Objective: To determine the association between children's exposure to maternal intimate partner violence (IPV) and academic problems and school health concerns.
Design: The study population consisted of 153 children aged 5 to 16 years who attended public school and whose mothers experienced police- or court-reported IPV. The comparison group consisted of public school peers of the exposed children. Generalized linear modeling using a binomial distribution and log-link function served as the primary method of analysis.
Setting: Urban public school district.
Main outcome measures: The occurrence of academic problems and type-specific school nurse visits during the 1-year study period.
Results: Children whose mothers experienced IPV were more likely to be suspended from school (relative risk [RR], 1.8; 95% confidence interval [CI], 1.2-1.7) and to have had frequent non-suspension-related absences (RR, 1.6; 95% CI, 1.0-2.3) than comparison children after adjusting for relevant confounders. Intimate partner violence-exposed children were more likely to have a school nurse visit for social or emotional complaints (RR, 2.2; 95% CI, 1.3-3.9), a visit that resulted in being sent home from school (RR, 1.6; 95% CI, 1.1-2.3), or a visit that led to referral to the school speech pathologist (RR, 7.5; 95% CI, 1.9-29.6) relative to comparison schoolchildren after adjusting for relevant confounders.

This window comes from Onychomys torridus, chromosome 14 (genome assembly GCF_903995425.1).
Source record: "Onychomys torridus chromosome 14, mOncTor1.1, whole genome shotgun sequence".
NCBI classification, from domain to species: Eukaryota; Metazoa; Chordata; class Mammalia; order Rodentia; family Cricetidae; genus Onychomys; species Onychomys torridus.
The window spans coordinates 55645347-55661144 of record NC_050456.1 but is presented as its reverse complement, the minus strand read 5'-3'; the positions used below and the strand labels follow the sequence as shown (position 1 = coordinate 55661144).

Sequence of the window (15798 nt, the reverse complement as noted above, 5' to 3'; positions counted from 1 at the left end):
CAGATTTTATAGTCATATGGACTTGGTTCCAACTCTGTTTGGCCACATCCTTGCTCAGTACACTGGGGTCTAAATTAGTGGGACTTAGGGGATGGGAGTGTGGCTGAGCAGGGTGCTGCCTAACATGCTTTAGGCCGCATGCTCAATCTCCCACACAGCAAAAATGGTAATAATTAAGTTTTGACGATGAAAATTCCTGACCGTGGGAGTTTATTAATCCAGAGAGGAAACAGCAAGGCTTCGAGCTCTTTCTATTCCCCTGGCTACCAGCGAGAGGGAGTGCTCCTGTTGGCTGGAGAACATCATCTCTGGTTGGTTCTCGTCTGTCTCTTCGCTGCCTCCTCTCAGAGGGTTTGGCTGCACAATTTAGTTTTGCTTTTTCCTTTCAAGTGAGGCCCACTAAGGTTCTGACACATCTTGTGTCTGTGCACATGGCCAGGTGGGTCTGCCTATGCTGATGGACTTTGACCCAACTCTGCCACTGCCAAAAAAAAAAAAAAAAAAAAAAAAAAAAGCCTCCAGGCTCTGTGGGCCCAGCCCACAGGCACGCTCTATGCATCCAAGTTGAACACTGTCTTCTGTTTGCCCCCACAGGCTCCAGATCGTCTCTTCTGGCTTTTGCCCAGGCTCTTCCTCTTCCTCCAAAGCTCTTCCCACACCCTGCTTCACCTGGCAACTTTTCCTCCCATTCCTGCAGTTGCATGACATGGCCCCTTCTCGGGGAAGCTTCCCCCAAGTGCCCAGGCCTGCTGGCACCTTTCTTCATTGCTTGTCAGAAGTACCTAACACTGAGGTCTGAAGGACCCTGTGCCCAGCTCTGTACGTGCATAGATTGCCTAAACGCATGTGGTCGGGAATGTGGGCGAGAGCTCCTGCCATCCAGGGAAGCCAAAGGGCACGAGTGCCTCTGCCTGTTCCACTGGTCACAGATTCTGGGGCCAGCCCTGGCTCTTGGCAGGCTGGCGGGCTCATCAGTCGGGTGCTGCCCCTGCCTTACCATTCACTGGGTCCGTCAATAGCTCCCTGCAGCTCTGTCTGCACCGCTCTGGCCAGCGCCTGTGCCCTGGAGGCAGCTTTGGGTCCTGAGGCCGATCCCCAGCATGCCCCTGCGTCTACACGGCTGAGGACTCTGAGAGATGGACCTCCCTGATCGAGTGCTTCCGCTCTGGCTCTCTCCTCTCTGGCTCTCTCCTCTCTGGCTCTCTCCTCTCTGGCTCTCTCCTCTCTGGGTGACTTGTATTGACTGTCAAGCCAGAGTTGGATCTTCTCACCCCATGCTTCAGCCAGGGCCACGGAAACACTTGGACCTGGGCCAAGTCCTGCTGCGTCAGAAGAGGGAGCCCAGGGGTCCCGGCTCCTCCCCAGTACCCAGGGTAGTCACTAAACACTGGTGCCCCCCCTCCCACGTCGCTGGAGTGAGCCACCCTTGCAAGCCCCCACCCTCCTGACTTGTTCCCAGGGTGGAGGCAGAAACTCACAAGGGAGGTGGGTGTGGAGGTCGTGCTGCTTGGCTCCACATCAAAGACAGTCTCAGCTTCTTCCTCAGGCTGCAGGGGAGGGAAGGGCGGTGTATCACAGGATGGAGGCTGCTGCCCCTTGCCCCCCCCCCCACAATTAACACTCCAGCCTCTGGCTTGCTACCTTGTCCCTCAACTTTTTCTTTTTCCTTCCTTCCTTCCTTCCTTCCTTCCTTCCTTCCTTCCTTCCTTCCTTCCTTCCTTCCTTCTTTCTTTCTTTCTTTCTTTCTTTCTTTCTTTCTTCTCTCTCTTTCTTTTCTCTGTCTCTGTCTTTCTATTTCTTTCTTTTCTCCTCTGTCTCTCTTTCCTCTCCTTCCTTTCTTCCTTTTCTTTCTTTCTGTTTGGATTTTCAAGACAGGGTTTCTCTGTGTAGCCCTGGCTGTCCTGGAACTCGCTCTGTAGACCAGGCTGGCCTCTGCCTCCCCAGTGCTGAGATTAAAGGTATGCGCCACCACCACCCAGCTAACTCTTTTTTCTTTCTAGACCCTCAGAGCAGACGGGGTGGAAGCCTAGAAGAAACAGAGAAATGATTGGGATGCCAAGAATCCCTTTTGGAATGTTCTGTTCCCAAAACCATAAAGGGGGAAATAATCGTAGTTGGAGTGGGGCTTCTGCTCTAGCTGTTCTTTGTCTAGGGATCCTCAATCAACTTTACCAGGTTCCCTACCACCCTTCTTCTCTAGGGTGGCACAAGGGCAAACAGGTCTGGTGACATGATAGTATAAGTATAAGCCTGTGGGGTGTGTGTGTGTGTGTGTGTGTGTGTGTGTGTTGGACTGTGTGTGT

Conclusions: Children's exposure to maternal IPV is significantly associated with the occurrence of academic problems and school health concerns. Describing the increased risk of the academic and health problems exhibited by IPV-exposed children relative to nonexposed children offers the possibility of improving the likelihood that clinicians will identify the woman who experienced abuse and her children, and promote referral to appropriate resources.